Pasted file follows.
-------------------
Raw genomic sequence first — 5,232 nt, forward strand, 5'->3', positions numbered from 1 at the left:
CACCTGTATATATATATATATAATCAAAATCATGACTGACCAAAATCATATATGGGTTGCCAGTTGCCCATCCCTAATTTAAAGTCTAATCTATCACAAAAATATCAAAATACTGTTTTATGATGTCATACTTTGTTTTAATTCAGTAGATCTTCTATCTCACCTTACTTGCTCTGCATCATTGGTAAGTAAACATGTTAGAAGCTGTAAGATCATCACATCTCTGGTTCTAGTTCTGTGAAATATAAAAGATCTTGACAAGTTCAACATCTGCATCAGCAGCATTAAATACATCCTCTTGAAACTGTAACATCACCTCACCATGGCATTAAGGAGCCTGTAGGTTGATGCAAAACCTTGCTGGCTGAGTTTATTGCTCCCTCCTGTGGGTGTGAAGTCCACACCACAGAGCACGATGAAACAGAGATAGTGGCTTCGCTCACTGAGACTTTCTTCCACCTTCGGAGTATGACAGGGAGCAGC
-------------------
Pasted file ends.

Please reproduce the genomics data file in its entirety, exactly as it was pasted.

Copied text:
Raw genomic sequence first — 5,232 nt, forward strand, 5'->3', positions numbered from 1 at the left:
CACCTGTATATATATATATATAATCAAAATCATGACTGACCAAAATCATATATGGGTTGCCAGTTGCCCATCCCTAATTTAAAGTCTAATCTATCACAAAAATATCAAAATACTGTTTTATGATGTCATACTTTGTTTTAATTCAGTAGATCTTCTATCTCACCTTACTTGCTCTGCATCATTGGTAAGTAAACATGTTAGAAGCTGTAAGATCATCACATCTCTGGTTCTAGTTCTGTGAAATATAAAAGATCTTGACAAGTTCAACATCTGCATCAGCAGCATTAAATACATCCTCTTGAAACTGTAACATCACCTCACCATGGCATTAAGGAGCCTGTAGGTTGATGCAAAACCTTGCTGGCTGAGTTTATTGCTCCCTCCTGTGGGTGTGAAGTCCACACCACAGAGCACGATGAAACAGAGATAGTGGCTTCGCTCACTGAGACTTTCTTCCACCTTCGGAGTATGACAGGGAGCAGC